banner image

How Trauma Affects Us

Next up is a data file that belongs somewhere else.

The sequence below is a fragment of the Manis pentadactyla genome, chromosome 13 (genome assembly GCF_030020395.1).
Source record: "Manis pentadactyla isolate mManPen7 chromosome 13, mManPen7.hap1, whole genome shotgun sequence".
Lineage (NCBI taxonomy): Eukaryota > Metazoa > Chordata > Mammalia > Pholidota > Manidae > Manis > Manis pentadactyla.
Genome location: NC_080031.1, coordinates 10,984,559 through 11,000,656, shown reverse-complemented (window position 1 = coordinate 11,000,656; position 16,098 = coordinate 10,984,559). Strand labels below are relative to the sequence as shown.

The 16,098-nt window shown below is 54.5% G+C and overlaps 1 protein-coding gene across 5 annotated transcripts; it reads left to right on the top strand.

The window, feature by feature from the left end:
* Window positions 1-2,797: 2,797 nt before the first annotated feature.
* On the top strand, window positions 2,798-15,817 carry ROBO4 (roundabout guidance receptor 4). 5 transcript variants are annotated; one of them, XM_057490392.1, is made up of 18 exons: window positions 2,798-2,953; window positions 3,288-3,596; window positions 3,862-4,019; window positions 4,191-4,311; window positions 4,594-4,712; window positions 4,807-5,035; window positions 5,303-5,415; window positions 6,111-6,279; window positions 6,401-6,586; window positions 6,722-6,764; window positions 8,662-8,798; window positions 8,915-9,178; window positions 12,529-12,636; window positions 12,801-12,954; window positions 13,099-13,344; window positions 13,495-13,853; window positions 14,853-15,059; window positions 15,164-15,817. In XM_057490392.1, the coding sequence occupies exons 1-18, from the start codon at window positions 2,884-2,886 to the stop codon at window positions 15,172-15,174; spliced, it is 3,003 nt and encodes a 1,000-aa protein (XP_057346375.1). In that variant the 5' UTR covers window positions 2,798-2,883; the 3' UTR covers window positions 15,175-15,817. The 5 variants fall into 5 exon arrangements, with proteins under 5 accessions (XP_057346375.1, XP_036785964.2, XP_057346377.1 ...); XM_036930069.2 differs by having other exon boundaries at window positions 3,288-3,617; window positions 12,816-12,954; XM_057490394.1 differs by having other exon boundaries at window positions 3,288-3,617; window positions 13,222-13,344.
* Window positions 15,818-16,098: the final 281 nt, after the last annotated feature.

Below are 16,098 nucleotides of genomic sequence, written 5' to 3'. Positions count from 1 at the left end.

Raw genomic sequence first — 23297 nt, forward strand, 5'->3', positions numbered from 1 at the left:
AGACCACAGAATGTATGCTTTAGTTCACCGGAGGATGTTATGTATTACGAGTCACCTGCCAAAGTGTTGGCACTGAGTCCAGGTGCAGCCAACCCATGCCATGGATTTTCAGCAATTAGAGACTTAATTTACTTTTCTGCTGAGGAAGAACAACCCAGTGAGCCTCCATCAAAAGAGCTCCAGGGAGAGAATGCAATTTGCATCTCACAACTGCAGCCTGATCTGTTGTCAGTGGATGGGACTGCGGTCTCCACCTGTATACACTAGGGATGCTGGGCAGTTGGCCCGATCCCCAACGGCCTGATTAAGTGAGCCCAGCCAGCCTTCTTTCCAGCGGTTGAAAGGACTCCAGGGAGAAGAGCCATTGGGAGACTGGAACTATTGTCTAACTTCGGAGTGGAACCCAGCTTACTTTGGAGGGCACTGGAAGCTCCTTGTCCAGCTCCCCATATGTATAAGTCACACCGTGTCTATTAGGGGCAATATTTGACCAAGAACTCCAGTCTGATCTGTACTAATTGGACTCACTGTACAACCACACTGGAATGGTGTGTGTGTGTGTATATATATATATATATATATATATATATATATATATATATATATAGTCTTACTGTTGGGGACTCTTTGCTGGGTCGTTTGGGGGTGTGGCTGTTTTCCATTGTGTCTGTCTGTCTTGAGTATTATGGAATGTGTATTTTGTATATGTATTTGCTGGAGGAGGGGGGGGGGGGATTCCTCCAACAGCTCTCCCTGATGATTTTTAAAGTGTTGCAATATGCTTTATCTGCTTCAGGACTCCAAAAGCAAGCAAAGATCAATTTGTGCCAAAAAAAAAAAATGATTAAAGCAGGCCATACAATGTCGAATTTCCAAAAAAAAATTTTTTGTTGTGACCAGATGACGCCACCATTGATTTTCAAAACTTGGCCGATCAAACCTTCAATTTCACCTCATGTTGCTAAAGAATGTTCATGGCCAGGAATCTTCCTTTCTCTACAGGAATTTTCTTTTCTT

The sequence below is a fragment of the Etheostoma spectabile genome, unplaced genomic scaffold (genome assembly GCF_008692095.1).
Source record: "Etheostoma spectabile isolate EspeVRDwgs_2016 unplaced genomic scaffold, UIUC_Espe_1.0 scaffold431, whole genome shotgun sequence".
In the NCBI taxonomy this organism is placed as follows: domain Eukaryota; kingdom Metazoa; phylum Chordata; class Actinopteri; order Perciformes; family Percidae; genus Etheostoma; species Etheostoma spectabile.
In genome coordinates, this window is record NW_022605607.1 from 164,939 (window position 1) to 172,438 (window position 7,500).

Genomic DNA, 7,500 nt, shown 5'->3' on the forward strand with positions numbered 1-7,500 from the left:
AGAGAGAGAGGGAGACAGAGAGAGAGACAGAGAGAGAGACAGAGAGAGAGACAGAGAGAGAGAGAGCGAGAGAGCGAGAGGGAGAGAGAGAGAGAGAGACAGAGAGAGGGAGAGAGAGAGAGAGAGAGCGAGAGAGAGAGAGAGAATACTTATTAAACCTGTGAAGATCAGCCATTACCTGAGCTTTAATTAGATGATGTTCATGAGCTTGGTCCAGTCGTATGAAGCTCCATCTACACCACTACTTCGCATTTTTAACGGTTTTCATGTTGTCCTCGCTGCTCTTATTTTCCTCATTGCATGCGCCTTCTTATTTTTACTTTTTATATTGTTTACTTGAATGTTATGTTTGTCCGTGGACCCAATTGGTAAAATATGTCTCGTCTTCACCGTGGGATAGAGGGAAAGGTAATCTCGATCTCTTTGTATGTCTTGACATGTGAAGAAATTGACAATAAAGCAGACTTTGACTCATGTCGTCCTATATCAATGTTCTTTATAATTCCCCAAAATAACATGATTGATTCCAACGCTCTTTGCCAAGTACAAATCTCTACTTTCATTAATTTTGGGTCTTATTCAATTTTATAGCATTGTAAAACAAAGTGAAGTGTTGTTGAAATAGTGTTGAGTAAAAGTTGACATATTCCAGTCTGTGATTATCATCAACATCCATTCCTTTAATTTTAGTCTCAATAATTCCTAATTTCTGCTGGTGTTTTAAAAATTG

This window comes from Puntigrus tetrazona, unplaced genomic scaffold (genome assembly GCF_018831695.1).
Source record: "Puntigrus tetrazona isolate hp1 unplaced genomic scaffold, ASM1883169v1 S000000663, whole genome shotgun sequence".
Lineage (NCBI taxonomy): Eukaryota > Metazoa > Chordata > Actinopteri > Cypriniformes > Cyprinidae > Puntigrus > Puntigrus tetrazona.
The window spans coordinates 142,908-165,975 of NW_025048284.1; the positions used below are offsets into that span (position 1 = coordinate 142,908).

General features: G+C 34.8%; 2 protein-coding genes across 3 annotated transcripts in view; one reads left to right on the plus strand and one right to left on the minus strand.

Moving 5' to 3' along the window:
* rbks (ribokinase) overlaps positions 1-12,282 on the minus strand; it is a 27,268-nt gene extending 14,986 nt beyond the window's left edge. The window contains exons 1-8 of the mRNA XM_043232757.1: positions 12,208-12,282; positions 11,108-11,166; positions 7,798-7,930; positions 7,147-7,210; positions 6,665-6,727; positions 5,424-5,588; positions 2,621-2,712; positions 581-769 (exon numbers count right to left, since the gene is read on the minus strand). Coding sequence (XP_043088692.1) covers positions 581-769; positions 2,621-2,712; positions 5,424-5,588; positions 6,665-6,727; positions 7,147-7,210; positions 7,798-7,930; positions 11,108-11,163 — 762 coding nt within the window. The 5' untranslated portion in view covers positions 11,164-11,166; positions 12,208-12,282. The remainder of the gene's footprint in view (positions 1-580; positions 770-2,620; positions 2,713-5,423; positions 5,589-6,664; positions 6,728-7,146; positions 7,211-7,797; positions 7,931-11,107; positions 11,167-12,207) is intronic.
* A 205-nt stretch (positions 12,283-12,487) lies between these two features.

Last week we looked at what exactly is trauma.  To review, the definition I tend to like the best is trauma is anything that we experienced that is less than nurturing.  Trauma can apply to any situation in which we felt unprepared, violated, or out of control.  Being able to accept that what we have been through was traumatic or at the very least did have a negative impact on us is typically the first step in healing.  The next step is developing an awareness and understanding of the different ways our trauma has affected us and how that is showing up in present times. People are often surprised to discover just how many of the negative things they are currently experiencing are in fact a result of their unresolved trauma.  It can feel a bit overwhelming.  The important thing to remember here is that while that list of negative effects can feel like a lot, there are many things you can do to help yourself heal.  That is the amazing thing that research has shown over the years and has given people a great deal of hope.  Our brains actually have the ability to be rewired and be able to leave the past in the past without carrying those negative impacts into our future.  Before we look at how that healing can happen actually happen, we'll spend some time this week looking at the how trauma can affect our brains, body, and relationships. The Brain-Body Connection The inner workings of our bodies can be complex and overwhelming AND it's very helpful if we can better understand them in order to truly figure out what may be causing things to be out of whack.  My goal is to make it easy to understand here! So about the central nervous system (CNS): This system contains both our brain and spinal cord.  It it good to know this because it reminds us of how our brains and bodies not only communicate with one another, but they also impact one another.  Within this system we also have two other systems that have a direct impact on how we function.  These are called the sympathetic and parasympathetic systems. The parasympathetic system is what is also known as the rest and digest system.  This is what is active when we are calm, collected, and feel a sense of safety.  This translates to our body in ways such as telling our body it's safe to take in and properly digest food, lowers our heartbeat, and encourages our organs to function properly.  The sympathetic nervous system on the other hand is what gets activated when we perceive any sort of danger.  People often use the bear in the woods example to highlight this system.  If you are in the woods and see a bear, this system signals to your body that it is time to prepare for danger.  This is when we typically experience certain behaviors such as fight, flee, or freeze.  Since our bodies job is to focus solely on safety then, it needs to reserve all energy and focus for that goal.  This is why things like this happen within our bodies: increased heart rate, increased secretion of chemicals and hormones that prepare you to fight, and decreased function in things like digestion, intestines, and other organs that are not needed for survival in that moment in perceived danger.  In an ideal world, these two systems function in harmony to keep you going at an optimal rate.  When we have been exposed to trauma or chronic stress though, that's when this is no longer possible. The interesting thing that we've learned through research is that it doesn't just have to be something as scary as a bear in the woods that causes that sympathetic nervous system to come online.  It can actually be anything that we perceive as a threat, whether that be something physical or emotional.  When we have had trauma, anything that even in the slightest reminds of that trauma can cause this system to be activated.  Where this gets really tricky is when everything feels like a threat, it's almost as if our sympathetic nervous system gets stuck in a constant state of activation and our parasympathetic system stays completely offline...and this is exactly what happens when we've been through some sort of trauma and it has not been resolved. This is why trauma doesn't just impact our mental health, it impacts our physical health as well.  The longer it remains unresolved, the more damage it does to our bodies.  This can look like experiencing: -digestive issues -chronic pain -headaches -panic attacks -insomnia -hypervigilance -depression -anxiety -high blood pressure -autoimmune disorders Relationships After Trauma This is another big area that people tend to struggle with when they've experienced trauma of some sort.  This makes total sense being that when we have experienced trauma it impacts the way we see ourselves, others, and the world around us.  From the time we are born, we all have the need to be healthily attached and connected to others.  This is vital to our survival.  In an optimal childhood environment, people are able to feel like others and the world around them are generally safe.  They also are then able to have a pretty healthy sense of self-esteem as well. However, once something traumatic has happened, regardless of the timing of our life it occurred or the details of traumatic event, it completely changes all of that.  We might feel like not only can we not trust those around us but we definitely can't trust ourselves either. Our brain also will do anything at any cost to avoid feeling the pain and hurt that we did with the trauma by avoiding anything that feels remotely familiar to that experience.  This can be even tougher if the trauma has been present since childhood, ongoing throughout our lives, or involved one of our primary caregivers.  For some people, they may have never felt safe and secure in relationships with others if this is what their experience was since birth. From that perspective it makes complete sense why we might struggle with relationships after experiencing trauma.  Not only are we not functioning 100% physically as we read earlier, but now we also are having to fight against all of this old programming that has kept us safe and surviving for so long that it can feel impossible to get our brain and parts of us to trust that things could be different. Remember: your brains job is to keep you safe and so if it even senses the slightest bit of familiarity in a situation that was present during our trauma, that sympathetic nervous system gets activated and at that point DANGER and GET TO SAFETY are the only messages that our brain is focused on in that moment.  Hence why if the trauma we experienced previously involved another human, getting close to humans in present time can still feel incredibly risky and threatening to our mind and body. When it comes to some specific examples of how this might look in regards to how unprocessed trauma affects relationships, it might consist of: -Avoiding conflict at any cost -People pleasing -Withdrawing -Feeling clingy or anxious when the other person isn't around or even when they are around -Self-sabotaging in relationships -Frequent conflict -Hostile conflict -Physical violence -Fear of commitment -Bouncing from one relationship to the next -Fear of criticism Is Healing Really Possible? The short answer is...100% yes.   Even if you are experiencing all of these things or many of them now and it might feel overwhelming or hopeless, I am here to tell you there is a light at the end of the tunnel and it does not have to be this way forever.  I'm able to say this with complete confidence as I have not only been through my own journey of healing from trauma, I also see clients do it all the time in my office as they embark on their challenging but necessary journeys to trauma recovery.  Having someone walk alongside you on that journey can be vital as this work is not easy by any means but absolutely necessary if we want to get to a state of optimal peace and well-being. What exactly does that look like and how can we make that happen?  Stay tuned next week to learn more!